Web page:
The student news site of Antioch Community High School.

Sequoit Media

The student news site of Antioch Community High School.

Sequoit Media

The student news site of Antioch Community High School.

Sequoit Media


Surviving Without Necessitites

When in extreme circumstances one must know how long their body can last without the basic essentials.

Being in a situation where basic amenities are not readily available is easily imaginable. Clothes that were once plentiful are now scarce. Shoes have been abandoned. The closest thing to a shower is when the sky opens and the heavens rain down. Fruit, nuts and pig are a gourmet meal. Grabbing fast food is a thing of the past. Isolation from society begins to fatigue the brain. It is only a matter of time before the human brain exhausts itself to the point of no return. These scenarios can possibly occur anywhere from a third-world country to a Midwestern small town. Regardless of where this may occur, no one knows which will be the true cause of the end of a life: the absence of hygiene, food or sanity.

The effects of not bathing may seem straightforward: blemished skin, dirty hair, body odor and much more. But, how does one get to this point and what are the repercussions?

Most of today’s world is actually quite clean. According to The Atlantic, over 70 percent of Americans shower once a day. This may be too much for the body to handle. Showering too often strips the body of its natural oils, causing dry skin and straw-like hair; however, not showering enough can prove to have worse impacts on the body than showering too often. A lack of personal hygiene results in a buildup of bacteria on the skin causing acne, rashes and other skin conditions. In the extreme, the absence of bathing can cause a skin condition called dermatitis neglecta. Dermatitis neglecta develops as scaly buildup that appear as black spots. Even though the condition can spread to all parts of the body, the cure is simple: take a shower. The solution to this skin condition may seem easy, but with very limited resources, one could have to deal with this irritating disease for the rest of their life.

Separation from society does not only affect organs on the outside of the body, but also organs on the inside. The stomach requires food and liquid, which may be scarce in this situation. One cannot simply grab a granola bar, warm up some leftovers or take a quick trip to the McDonald’s drive-thru. Those deprived of food would have to be creative and bring out their inner survivalist. No matter how skilled one is in minimal survival, food is a source of energy; without energy no creature is able to stay alive.

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Everyone has different limits depending on one’s age and body weight, but there are general numbers that explain the human body’s necessities in regards to food. The human body can last about two months without food, but only about a few days without fluids, explained by Liz Weinandy, a registered dietitian at Ohio State University. The physical pain of hunger may be unbearable to some, which coincides with what is happening on the inside.

“The stomach is not getting enough nutrients to provide to the body,” exercise physiology major Haileigh Tetzlaff said. “The stomach will physically shrink and will not be able to stretch as much as it used to.”

When the human body does not receive enough nutrients to provide for itself, other functions in the body also begin to slow and shut down, including the brain.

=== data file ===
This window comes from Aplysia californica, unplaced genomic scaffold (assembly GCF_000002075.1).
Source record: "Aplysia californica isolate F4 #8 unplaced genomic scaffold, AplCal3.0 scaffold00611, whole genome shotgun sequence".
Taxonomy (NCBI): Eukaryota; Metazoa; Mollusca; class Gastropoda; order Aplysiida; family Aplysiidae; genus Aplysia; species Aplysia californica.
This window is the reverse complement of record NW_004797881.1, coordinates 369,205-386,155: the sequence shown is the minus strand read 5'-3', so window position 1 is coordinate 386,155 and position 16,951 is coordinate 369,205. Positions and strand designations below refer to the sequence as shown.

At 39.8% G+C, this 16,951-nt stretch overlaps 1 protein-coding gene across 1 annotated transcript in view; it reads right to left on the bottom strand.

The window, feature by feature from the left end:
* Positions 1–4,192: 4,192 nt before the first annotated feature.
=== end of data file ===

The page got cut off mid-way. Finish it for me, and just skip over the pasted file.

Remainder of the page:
One’s mental state alone in certain situations can determine the outcome of any situation, which is why one’s mental state can play a large role in their survival. Between the absence of authority, food shortages and lack of technology, the mind could spiral.                                                    

According to, humans are naturally social creatures. Humans crave daily social interaction; so, when that social interaction is taken away, all sorts of repercussions can occur. The loss of social interaction causes the brain to The loss of social interaction causes the brain to enter a “fight-or-flight” state, making it difficult for one to sleep. As cognitive function declines, control of behavior is lost, the possibility of suicide and self harm increases and the brain begins to hallucinate.

“Without a social situation to stimulate it, your brain may subconsciously start coming up with things to stimulate itself,” sophomore Simon Hasik said. “That would result in what we, on the outside, see as going crazy.”

Abandonment may not necessarily mean one is alone. One could be stranded with others, who may be just as clueless as they are.

“I believe that it would not come down to a matter of my personality, but the [personalities] of the people I would be interacting with,” Hisik said.

Loneliness is often given a negative connotation, but it may seem like the better option when one’s acquaintances are no help.

It may seem like these scenarios would only occur in extreme circumstances, but they may be closer to home than one may think. A lack of hygiene and a declining food supply may make survival, or even just a comfortable living situation, seem far fetched. The mental impacts of isolation and seclusion do not increase the chance of survival, but, whether it’s skill or pure luck, survival can become a possibility.

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About the Contributor
Kaitlyn Howe
Kaitlyn Howe, Editor-In-Chief
Kaitlyn Howe is a senior and has been on staff for four years. She has also been apart of the Antioch Varsity Cheer Team for four years, including 2 podium finishes and a state title. In her free time, Katie enjoys shopping, sewing and playing with her dogs.
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